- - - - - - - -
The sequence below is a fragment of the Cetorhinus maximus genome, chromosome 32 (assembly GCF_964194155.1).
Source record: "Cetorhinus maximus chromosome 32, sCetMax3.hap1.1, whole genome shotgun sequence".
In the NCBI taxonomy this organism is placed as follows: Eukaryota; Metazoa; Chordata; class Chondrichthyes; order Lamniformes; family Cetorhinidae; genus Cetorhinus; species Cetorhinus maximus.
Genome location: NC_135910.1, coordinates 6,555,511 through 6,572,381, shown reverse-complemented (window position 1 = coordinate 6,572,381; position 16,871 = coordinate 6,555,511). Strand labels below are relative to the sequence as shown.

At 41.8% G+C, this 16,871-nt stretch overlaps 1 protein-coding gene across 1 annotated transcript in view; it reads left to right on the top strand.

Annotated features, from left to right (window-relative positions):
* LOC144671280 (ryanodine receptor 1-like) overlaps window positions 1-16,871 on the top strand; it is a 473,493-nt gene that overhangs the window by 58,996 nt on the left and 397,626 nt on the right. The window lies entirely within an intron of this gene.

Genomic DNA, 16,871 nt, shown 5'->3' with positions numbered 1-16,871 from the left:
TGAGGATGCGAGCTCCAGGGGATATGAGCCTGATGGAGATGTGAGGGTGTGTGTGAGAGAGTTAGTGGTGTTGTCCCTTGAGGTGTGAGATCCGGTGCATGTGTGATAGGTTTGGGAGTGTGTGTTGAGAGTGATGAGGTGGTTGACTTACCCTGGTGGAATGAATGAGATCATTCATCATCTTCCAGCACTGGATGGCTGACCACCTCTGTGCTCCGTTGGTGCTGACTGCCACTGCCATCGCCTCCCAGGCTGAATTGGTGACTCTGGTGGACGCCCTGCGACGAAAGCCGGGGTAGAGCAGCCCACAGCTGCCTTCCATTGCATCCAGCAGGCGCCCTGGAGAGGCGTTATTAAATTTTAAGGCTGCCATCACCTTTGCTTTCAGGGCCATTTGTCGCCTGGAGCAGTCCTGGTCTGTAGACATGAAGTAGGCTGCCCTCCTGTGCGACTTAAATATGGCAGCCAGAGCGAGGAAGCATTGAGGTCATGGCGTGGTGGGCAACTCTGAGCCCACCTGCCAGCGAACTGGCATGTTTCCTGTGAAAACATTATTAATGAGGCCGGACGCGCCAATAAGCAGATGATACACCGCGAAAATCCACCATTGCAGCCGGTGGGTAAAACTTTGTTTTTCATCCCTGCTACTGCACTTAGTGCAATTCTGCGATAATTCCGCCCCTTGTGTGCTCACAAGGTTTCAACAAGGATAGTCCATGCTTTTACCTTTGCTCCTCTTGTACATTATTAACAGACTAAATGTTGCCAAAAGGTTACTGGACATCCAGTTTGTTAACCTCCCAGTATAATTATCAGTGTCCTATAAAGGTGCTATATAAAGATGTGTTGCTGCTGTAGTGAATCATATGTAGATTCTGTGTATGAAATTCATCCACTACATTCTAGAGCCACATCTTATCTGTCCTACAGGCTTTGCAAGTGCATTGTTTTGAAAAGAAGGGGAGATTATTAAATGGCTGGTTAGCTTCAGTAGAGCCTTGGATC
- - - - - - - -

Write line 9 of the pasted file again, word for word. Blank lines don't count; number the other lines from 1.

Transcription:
TGAGGATGCGAGCTCCAGGGGATATGAGCCTGATGGAGATGTGAGGGTGTGTGTGAGAGAGTTAGTGGTGTTGTCCCTTGAGGTGTGAGATCCGGTGCATGTGTGATAGGTTTGGGAGTGTGTGTTGAGAGTGATGAGGTGGTTGACTTACCCTGGTGGAATGAATGAGATCATTCATCATCTTCCAGCACTGGATGGCTGACCACCTCTGTGCTCCGTTGGTGCTGACTGCCACTGCCATCGCCTCCCAGGCTGAATTGGTGACTCTGGTGGACGCCCTGCGACGAAAGCCGGGGTAGAGCAGCCCACAGCTGCCTTCCATTGCATCCAGCAGGCGCCCTGGAGAGGCGTTATTAAATTTTAAGGCTGCCATCACCTTTGCTTTCAGGGCCATTTGTCGCCTGGAGCAGTCCTGGTCTGTAGACATGAAGTAGGCTGCCCTCCTGTGCGACTTAAATATGGCAGCCAGAGCGAGGAAGCATTGAGGTCATGGCGTGGTGGGCAACTCTGAGCCCACCTGCCAGCGAACTGGCATGTTTCCTGTGAAAACATTATTAATGAGGCCGGACGCGCCAATAAGCAGATGATACACCGCGAAAATCCACCATTGCAGCCGGTGGGTAAAACTTTGTTTTTCATCCCTGCTACTGCACTTAGTGCAATTCTGCGATAATTCCGCCCCTTGTGTGCTCACAAGGTTTCAACAAGGATAGTCCATGCTTTTACCTTTGCTCCTCTTGTACATTATTAACAGACTAAATGTTGCCAAAAGGTTACTGGACATCCAGTTTGTTAACCTCCCAGTATAATTATCAGTGTCCTATAAAGGTGCTATATAAAGATGTGTTGCTGCTGTAGTGAATCATATGTAGATTCTGTGTATGAAATTCATCCACTACATTCTAGAGCCACATCTTATCTGTCCTACAGGCTTTGCAAGTGCATTGTTTTGAAAAGAAGGGGAGATTATTAAATGGCTGGTTAGCTTCAGTAGAGCCTTGGATC